30th SUNDAY IN ORDINARY TIME

 

 

30th Sunday of Ordinary Time 2018 Newsletter

 

All Souls Day

Historically, the Western tradition identifies the general custom of praying for the dead dating as far back as 2 Maccabees 12:42-46. The custom of setting apart a special day for intercession for certain of the faithful on November 2 was first established by St. Odilo of Cluny (d. 1048) at his abbey of Cluny in 998.[2]From Cluny the custom spread to the other houses of the Cluniac order, which became the largest and most extensive network of monasteries in Europe. The celebration was soon adopted in several dioceses in France, and spread throughout the Western Church. It was accepted in Rome only in the fourteenth century. While 2 November remained the liturgical celebration, in time the entire month of November became associated in the Western Catholic tradition with prayer for the departed; lists of names of those to be remembered being placed in the proximity of the altar on which the sacrifice of the mass is offered.

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29th SUNDAY IN ORDINARY TIME

 

29th Sunday of Ordinary Time 2018 Newsletter

 

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28th SUNDAY IN ORDINARY TIME

 

28th Sunday of Ordinary Time 2018 Newsletter

 

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27th SUNDAY IN ORDINARY TIME

 

 

27th Sunday of Ordinary Time 2018 Newsletter

 

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26th SUNDAY IN ORDINARY TIME

26th Sunday of Ordinary Time 2018 Newsletter

 

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25th SUNDAY IN ORDINARY TIME

 

25th Sunday of Ordinary Time 2018 Newsletter

 

 

 

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24th SUNDAY IN ORDINARY TIME

 

24th Sunday of Ordinary Time 2018 Newsletter

 

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23rd SUNDAY IN ORDINARY TIME

 

23rd Sunday of Ordinary Time 2018 Newsletter

 

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22nd SUNDAY IN ORDINARY TIME

 

22nd Sunday of Ordinary Time 2018 Newsletter

 

The Path of Knowing and Following Jesus

Former Catholics and nonbelievers of every stripe who are disdainful of Christianity often know very little about Jesus, and the little they think they know can be wrong.  So they can be completely unprepared for the surprise of meeting him. The threshold of curiosity is a perfect time to explore the possibility that a personal God exists and that you can have a personal relationship with that God.   It is essential that we help people wrestle with this first, most crucial issue of a personal God.  Those who don’t believe in a personal God and the possibility of a relationship with that God will never be able to move beyond the threshold of curiosity.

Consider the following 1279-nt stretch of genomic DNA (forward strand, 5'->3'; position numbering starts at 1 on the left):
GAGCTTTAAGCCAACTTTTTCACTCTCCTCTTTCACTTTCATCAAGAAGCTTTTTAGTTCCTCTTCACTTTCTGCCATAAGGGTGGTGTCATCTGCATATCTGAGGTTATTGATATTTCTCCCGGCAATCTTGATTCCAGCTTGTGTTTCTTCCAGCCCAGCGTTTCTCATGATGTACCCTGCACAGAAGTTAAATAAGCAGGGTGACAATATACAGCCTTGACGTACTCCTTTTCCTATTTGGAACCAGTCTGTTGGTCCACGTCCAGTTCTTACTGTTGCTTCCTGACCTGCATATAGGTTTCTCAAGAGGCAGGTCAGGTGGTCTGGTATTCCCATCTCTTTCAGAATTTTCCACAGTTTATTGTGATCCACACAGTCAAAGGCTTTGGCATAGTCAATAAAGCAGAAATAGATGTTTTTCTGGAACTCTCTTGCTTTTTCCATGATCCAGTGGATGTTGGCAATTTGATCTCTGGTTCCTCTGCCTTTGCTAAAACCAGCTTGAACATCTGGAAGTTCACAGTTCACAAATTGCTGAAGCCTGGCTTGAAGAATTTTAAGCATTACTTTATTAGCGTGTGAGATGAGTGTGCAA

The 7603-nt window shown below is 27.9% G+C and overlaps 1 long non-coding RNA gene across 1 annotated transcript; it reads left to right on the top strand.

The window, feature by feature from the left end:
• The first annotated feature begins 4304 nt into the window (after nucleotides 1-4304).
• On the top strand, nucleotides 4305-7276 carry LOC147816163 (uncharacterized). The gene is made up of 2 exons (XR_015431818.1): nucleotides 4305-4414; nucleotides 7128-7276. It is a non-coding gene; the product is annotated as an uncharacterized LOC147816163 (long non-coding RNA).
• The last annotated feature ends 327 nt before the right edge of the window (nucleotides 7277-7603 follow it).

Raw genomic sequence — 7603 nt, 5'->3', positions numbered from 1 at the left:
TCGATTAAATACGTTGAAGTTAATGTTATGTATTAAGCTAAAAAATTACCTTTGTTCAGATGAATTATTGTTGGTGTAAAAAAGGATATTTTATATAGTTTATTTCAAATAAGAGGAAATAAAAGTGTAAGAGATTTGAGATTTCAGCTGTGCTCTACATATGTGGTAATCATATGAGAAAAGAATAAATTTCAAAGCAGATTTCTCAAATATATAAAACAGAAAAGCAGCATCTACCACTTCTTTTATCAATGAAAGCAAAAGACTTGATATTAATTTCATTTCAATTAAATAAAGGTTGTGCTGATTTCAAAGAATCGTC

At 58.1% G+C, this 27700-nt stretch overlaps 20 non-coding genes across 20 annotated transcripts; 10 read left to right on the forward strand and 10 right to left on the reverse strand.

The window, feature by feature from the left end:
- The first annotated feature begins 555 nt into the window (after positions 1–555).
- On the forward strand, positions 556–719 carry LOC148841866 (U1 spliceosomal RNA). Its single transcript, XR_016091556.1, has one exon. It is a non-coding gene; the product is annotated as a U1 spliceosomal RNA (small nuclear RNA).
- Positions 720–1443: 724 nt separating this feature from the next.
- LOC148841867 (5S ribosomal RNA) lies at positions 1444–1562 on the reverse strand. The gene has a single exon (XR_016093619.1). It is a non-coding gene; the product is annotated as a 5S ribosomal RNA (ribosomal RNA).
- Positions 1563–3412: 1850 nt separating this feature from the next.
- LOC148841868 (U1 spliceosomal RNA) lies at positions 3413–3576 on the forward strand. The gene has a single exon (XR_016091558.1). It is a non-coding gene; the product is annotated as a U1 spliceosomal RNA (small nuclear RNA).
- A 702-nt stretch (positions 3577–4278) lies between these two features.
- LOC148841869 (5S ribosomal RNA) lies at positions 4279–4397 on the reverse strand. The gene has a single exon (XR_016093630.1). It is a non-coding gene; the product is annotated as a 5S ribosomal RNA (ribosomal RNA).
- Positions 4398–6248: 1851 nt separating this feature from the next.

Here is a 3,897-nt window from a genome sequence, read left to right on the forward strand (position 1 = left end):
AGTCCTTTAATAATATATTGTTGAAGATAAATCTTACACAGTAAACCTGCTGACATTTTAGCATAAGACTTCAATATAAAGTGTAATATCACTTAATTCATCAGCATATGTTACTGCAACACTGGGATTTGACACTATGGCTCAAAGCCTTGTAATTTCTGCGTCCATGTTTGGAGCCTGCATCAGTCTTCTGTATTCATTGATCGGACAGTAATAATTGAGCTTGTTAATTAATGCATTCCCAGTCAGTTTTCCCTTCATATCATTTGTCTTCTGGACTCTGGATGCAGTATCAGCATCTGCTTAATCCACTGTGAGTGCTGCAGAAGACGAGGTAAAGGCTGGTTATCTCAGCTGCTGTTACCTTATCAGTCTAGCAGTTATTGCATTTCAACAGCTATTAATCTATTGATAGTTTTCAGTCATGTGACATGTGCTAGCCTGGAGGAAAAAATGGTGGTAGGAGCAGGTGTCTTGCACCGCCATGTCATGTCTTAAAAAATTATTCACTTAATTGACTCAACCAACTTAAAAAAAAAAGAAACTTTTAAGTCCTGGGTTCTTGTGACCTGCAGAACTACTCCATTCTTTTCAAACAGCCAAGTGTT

There are three basic stages of curiosity:

1. Awareness: This is the moment when people become aware that there are more possibilities in life than they had imagined or experienced.  One such possibility could be “I can have a personal relationship with a God who loves me.”

2. Engagement:  This is when the curious person takes steps on his own to pursue his curiosity by, say, making friends with a Christian, reading about Jesus, and so on.

3. Exchange: the convert begins to experience intense curiosity.  He moves from merely listening and semi-covert examination of Christians and their faith to actively asking questions and exchanging ideas.

 

 

 

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21st SUNDAY IN ORDINARY TIME

 

21st Sunday of Ordinary Time 2018 Newsletter

 

Among all the things that Pope Francis says, what are those that most characterize his action, according to you?

I have no doubt that it is his continual reaffirmation of Jesus’ name.  This is the epicentre that he continually returns to.  More than the name of Christ, which is a title, he talks aboutJesus, which is the name that indicates the concrete person of the God-man. It is revealing that the pope asked the faithful who were gathered in St Peter’s Square not to cry out, “Francis, Francis!” but to cry out, “Jesus, Jesus!”  This is what every Christian should do. This pope has a personal relationship with Jesus, a fruit of the Spirit, and it shows.  Everyone can perceive it.  It is most certainly the fruit of a long labour, as we can see then Francis makes reference to his own conversion in the course of his life.  It is a road with some aspects that make me think of the road Monsignor Oscar Arnulfo Romero, a man and a pastor who learned and embraced a certain style of Gospel radicalness because of the circumstances he was living in.

Raniero Cantalamessa

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